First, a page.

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Why your brain loves subtitling

It’s Friday night, and my family and I are engaged in the rarest pastime – joint viewing. We’re firing up the latest episode of “The Falcon and the Winter Soldier,” and we’re making sure we’ve turned on the subtitles. No one in our household is deaf. So why do we do it?

We are clearly not unique in our habits. In 2020, the British Communications Office published the results of a study which found that 18% of the population regularly use subtitles – but only 20% of viewers were deaf.

Home subtitling has been around for almost fifty years – the first show to introduce it was Julia Child’s “The French Chef”, back in 1972. In the early days, the service was considered only of interest to non-hearing viewers, who soon needed a special device for to access it. Over time, subtitle technology was built into television, and the last decade has led to more improvements in accessibility requirements for streaming services. It did not take long before the wider subtitling applications became clear.

Dr Richard Purcell, a British doctor and one of the founders of the caption company Caption.Ed, sees his company as a service to people “with and without hearing loss to improve their interaction with the media.”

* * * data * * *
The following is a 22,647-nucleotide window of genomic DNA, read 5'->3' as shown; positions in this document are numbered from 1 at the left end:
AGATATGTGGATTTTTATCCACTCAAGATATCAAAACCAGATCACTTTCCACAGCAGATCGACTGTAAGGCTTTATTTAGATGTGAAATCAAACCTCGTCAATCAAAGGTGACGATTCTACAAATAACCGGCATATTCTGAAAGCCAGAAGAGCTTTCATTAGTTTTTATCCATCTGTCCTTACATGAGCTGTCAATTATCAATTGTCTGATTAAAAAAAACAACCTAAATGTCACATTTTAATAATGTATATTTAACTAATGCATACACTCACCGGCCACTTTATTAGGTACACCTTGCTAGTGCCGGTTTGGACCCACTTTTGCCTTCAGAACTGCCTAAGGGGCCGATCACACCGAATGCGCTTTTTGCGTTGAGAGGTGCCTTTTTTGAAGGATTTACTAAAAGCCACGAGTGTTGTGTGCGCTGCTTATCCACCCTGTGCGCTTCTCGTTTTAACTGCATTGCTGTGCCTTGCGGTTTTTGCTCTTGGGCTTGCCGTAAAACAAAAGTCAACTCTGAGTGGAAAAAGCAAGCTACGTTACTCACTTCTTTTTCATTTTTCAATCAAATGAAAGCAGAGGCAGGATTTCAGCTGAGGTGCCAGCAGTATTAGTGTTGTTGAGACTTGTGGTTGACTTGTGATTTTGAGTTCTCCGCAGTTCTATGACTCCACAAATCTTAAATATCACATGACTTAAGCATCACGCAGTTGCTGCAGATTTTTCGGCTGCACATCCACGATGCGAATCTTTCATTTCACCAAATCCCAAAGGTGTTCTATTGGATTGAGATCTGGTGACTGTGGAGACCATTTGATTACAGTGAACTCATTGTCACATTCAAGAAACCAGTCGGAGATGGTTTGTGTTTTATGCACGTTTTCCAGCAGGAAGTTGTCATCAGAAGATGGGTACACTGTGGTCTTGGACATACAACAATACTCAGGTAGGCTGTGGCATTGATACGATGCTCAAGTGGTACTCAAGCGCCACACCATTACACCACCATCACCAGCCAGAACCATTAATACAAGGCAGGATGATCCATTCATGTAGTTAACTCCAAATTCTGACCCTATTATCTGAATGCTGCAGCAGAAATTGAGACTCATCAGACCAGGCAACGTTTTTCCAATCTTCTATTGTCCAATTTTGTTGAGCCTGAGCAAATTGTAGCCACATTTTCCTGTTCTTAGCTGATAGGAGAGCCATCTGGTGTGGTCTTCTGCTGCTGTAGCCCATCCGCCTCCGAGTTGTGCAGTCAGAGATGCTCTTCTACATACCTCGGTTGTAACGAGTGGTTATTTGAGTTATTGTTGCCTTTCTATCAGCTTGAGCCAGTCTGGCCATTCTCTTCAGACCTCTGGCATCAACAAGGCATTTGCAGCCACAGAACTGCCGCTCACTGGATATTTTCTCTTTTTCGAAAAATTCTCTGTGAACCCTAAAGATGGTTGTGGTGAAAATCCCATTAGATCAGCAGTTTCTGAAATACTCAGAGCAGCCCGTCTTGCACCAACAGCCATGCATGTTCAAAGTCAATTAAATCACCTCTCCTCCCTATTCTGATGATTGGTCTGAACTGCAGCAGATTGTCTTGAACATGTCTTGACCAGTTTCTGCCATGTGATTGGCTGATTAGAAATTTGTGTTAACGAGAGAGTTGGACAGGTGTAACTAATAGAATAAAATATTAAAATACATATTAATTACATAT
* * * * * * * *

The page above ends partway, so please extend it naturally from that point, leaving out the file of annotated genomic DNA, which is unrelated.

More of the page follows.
; As he explains, “There is a lot of evidence that captions for a wide range of participants can improve the viewer’s understanding and retention of information. There is also evidence that captions can improve the viewer’s ability to draw conclusions and define words, identify emotions from media sources. ”

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It is not surprising that turning on captions and integrating text with speech can help viewers learning a new language. It can also be helpful for children and adults to promote reading skills, making it an important tool for meeting today’s moments. As actor comedian Stephen Fry said in a recent video called “Turn on the Subtitles”, “the impact of the COVID-19 pandemic has meant that some children have actually taken a step back in literacy,” he tells us, “which is a concern and a tragedy. “Introducing reading to television is a painless way to try to move the needle. And by providing deeper contextual indications, captions can also help other types of viewers.

“People with conditions such as autism spectrum disorder, attention deficit and mild cognitive impairment may find higher levels of commitment and joy using closed captioning,” said Dr. Puja Uppal of the Think Healthy podcast. Subtitling, she says, “provides an immersive experience that correlates with higher levels of joy, satisfaction and retention.”

In 2018, Accalia Baronets wrote the same case from the perspective of such a viewer. “I do not understand body language at all,” she wrote. “It’s hard to focus on a show when there’s a lot of body language I do not understand. I have ADHD. Captions help me focus on what I’m watching.”